“Coconut juice can be a solution here and take out the wind of the issue´s sails. Why not add coconut juice to orange juice and drastically reduce sugar content and calories? The fruit juice content remains in this way at 100 percent. The light and neutral properties of the coconut juice do not mask the taste of the orange juice. According to the latest figures from the market research study by Arizton, I see a potential of 297 million liters for juice with coconut juice by 2023, “says Green-Coco CEO Stefan Reiß, summing up his solution. Coconut juice adds valuable minerals such as potassium, calcium and magnesium to the juice and these can also be declared as such. The juice of the coconut is 11-19 kcal per 100 ml – the lowest calorie fruit juice ever.

A mixing ratio of 40 % coconut juice and 60 % orange juice gives 29 calories per 100 ml, instead of 42 kcal as before. In this way you achieve a reduction of more than 10 calories per 100ml to less than 30 kcal compared to the pure variant – in times of steadily rising numbers of diabetes diseases a step in the right direction. Even in multivitamin juices, adding coconut juice would mean a significant calorie and sugar reduction.

Other facts should encourage the industry to take this path: According to a market study by Arizton, the coconut water market is expected to grow by 25 % per year across Europe by 2023. Coconut juice is no longer a niche product, has established itself as an independent category and can be found in almost every discount. Supermarkets, such as REWE, already have a firm place on the shelves for their own coconut juice brands.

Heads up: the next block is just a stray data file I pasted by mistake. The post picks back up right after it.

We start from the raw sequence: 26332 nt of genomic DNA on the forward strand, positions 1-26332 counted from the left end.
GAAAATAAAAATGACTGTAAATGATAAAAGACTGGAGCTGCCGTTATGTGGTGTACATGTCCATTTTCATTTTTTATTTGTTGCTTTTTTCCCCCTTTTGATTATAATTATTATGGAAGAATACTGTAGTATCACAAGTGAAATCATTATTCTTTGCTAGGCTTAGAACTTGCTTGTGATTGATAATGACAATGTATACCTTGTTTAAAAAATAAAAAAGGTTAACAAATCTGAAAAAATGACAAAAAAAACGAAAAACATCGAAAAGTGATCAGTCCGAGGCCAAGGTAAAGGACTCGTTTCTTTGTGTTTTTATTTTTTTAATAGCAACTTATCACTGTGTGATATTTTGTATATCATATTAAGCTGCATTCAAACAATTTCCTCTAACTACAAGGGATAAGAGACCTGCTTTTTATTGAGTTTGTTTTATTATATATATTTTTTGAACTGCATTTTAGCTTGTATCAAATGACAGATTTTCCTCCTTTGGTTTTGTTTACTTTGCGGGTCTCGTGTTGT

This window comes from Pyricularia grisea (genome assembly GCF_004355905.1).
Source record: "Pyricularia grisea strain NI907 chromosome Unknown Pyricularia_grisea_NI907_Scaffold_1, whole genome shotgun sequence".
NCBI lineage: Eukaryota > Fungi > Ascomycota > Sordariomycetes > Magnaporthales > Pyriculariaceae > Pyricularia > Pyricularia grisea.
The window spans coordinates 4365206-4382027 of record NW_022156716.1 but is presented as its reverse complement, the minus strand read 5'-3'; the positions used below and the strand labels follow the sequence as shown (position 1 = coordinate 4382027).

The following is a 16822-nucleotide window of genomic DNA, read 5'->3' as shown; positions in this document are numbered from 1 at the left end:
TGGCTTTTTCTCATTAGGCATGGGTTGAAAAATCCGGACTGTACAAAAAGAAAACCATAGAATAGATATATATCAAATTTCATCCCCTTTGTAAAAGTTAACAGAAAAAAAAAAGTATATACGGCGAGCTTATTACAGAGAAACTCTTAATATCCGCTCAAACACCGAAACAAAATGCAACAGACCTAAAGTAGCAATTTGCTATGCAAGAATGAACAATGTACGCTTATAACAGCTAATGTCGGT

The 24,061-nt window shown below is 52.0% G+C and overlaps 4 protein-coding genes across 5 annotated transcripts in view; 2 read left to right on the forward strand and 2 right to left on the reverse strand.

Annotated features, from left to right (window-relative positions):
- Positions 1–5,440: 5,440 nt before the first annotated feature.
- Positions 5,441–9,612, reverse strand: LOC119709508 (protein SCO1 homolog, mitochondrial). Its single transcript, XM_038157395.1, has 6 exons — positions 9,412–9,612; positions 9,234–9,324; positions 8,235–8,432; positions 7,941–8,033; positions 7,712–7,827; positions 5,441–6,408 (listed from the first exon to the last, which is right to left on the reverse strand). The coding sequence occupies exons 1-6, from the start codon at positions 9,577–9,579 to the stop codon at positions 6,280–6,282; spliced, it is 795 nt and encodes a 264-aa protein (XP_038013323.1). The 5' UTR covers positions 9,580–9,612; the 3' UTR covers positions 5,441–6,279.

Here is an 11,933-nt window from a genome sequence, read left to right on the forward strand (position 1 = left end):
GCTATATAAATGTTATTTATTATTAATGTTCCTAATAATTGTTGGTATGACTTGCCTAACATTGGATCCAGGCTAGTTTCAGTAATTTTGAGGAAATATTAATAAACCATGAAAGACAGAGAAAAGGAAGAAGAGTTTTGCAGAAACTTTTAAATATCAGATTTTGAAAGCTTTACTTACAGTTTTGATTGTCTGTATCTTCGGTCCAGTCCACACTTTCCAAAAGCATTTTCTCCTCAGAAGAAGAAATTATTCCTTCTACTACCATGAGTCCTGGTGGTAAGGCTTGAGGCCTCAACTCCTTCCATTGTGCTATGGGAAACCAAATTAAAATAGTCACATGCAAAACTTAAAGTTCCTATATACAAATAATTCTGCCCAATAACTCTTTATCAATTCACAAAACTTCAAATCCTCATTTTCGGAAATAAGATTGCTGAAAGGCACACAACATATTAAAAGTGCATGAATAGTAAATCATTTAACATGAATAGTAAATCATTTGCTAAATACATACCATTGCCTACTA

Made from sugar cane, bio-sourced plastics offer a new level of sustainability

United Caps, an international manufacturer of caps and closures, and Braskem, a leading Brazilian petrochemical company, reported they have collaborated to deliver to the market greener bio-sourced plastic caps and closures made from sugar cane as an addition to the United Caps product portfolio.

Bio ethanol, the feedstock for I’m green Polyethylene, the basis for United Caps greener bioplastic caps, is derived from sugarcane, a renewable alternative to traditional fossil feedstocks. Being a renewable feedstock, sugarcane captures and fixes CO2 from the atmosphere with every growth cycle, which occurs annually. This means that the production of I’m green Polyethylene contributes to the reduction of greenhouse gas emissions when compared to conventional polyethylene, made from fossil materials.

“As a result, the carbon footprint of I’m green Polyethylene is negative, when considering our life cycle analysis. This means that every kilogram of I’m green Polyethylene used in United Caps products results in 3.09 kilograms of CO2 being sequestered from the atmosphere,” Brendan Hill, Sales Manager at Braskem Netherlands B.V., explained “Apart from the feedstock, I’m green Polyethylene follows the same production process as traditional fossil Polyethylene, ensuring that our Polyethylene has the same characteristics, quality and properties as the fossil equivalent,” he added “It goes without saying that I’m green Polyethylene fits all existing end-of-life scenarios and that our ethanol is sustainably sourced with clear chain of custody certification possible.”

United Caps is initially bringing to market two standard closures manufactured using bioplastic resin from Braskem, including:

  • The VICTORIA closure, a 30/25 screw closure designed for still drinks.
  • PROFLATSEAL, ideal for dairy products and still drinks, both pressurized and non-pressurized.

Innovative caps and closures for the food and drink industry are the core business of the Luxembourg-based family company United Caps. Its custom-designed caps and closures solutions have been one of the most sought-after solutions in the packaging industry for years. The company has experience growth in the high single digits since its 2015 rebranding, with a significant percentage of production being bespoke products that are uniquely designed to meet customer needs for exceptional appearance and ease of use, both in the filling line and for the consumer.